65 Pelger-Huet Anomaly
Michelle To and Valentin Villatoro
Images of Pelger-Huet Anomaly in various peripheral blood smears showing numerous hyposegmented neutrophils with mature clumped chromatin. From MLS Collection, University of Alberta.
Image 1: 50x oil immersion. https://doi.org/10.7939/R3DB7W572
Image 2: 50x oil immersion. https://doi.org/10.7939/R32Z13500
Image 3: 50x oil immersion. https://doi.org/10.7939/R3Z60CH59
PBS Key Features:1-4
Neutrophil nuclei appear hyposegmented – can appear as a single round nucleus (unilobed, homozygous Pelger-Huet Anomaly) or dumbbell shaped (bilobed, heterozygous Pelger-Huet Anomaly). Anomaly is differentiated from a left shift by displaying mature chromatin pattern, abundant cytoplasm (low nuclear:cytoplasmic ratio), mature granulation, and an absence of toxic changes.
Congenital Pelger-Huet: granulocytes show normal granulation, 50-90% of neutrophils are affected.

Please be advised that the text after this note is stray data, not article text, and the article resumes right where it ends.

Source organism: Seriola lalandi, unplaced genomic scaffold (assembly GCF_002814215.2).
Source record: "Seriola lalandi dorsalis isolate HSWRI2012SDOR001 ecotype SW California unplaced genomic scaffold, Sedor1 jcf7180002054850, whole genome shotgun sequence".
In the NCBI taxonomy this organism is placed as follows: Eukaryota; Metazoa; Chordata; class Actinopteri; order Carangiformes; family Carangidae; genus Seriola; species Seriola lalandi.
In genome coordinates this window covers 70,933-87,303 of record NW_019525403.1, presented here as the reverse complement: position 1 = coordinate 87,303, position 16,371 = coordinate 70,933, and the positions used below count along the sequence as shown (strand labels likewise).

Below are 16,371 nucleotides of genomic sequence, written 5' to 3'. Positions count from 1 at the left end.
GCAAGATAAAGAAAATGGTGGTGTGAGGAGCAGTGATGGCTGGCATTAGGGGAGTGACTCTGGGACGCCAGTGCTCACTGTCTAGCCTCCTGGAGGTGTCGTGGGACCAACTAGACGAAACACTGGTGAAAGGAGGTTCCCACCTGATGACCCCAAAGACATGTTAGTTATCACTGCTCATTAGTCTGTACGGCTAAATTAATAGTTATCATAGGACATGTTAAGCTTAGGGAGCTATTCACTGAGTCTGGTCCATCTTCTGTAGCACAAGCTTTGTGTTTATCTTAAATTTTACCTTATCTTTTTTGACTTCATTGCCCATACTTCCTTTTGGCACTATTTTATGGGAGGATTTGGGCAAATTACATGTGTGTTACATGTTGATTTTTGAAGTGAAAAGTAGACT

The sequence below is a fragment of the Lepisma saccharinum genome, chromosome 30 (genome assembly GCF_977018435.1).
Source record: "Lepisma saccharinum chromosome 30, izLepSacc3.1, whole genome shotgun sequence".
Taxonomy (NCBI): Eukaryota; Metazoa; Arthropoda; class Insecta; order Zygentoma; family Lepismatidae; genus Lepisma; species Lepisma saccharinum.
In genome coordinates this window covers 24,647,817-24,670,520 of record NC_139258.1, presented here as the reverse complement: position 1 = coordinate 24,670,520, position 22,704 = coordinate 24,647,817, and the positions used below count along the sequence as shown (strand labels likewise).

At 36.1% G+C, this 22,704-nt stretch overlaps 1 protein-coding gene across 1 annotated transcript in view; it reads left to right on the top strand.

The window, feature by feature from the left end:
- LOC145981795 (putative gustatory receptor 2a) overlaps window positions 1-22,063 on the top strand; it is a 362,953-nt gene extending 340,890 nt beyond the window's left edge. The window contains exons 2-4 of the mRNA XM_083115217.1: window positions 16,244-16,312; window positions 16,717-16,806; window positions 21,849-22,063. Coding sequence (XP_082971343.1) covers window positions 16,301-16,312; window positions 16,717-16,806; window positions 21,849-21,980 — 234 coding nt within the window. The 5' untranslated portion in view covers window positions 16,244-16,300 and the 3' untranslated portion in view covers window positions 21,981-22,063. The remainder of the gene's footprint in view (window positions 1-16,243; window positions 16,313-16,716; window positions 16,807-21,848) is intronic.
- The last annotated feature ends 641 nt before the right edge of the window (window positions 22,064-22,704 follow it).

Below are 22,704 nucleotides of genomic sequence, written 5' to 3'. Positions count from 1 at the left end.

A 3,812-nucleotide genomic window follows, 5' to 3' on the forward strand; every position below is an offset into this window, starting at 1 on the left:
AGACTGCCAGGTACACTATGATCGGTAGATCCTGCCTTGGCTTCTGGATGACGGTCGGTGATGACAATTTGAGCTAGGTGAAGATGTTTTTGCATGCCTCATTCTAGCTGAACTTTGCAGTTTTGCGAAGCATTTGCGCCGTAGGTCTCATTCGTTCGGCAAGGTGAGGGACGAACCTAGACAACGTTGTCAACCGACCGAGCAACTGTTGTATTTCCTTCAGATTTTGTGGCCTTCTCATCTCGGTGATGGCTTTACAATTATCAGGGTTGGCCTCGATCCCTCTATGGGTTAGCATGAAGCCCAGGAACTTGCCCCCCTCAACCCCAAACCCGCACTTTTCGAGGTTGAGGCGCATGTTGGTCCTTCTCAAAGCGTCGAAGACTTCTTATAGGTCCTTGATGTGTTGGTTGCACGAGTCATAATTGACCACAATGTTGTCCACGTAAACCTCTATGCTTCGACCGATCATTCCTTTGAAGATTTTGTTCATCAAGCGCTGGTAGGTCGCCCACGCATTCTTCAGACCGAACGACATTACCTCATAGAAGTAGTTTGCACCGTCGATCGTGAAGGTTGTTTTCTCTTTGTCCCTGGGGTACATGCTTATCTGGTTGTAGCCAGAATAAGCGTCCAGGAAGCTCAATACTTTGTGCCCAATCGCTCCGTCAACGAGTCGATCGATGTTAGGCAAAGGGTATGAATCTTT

Pseudo Pelger-Huet: seen in leukocyte malignancies and Myelodysplastic Syndrome, hypogranulation and other Dy’s plastic features may be present, 10-30% of neutrophils are affected.
Clinical Significance and Cause:1,3,5
Pelger-Huet Anomaly is benign and cell function is normal. Psuedo Pelger-Huet may indicate leukocyte malignancies and myelodysplasia.
Congenital: Lamin β-receptor gene mutation.
Acquired (Pseudo-Pelger-Huet): Hematologic malignancies such as myelodysplastic syndrome (MDS), acute myeloid leukemia (AML), myeloproliferative neoplasms (MPNs). Pseudo-Pelger-Huet may also be seen during infections, and drug interactions.
Congenital Pelger-Huet: Cytopenias often absent
Pseudo-Pelger-Huet: Cytopenias often present
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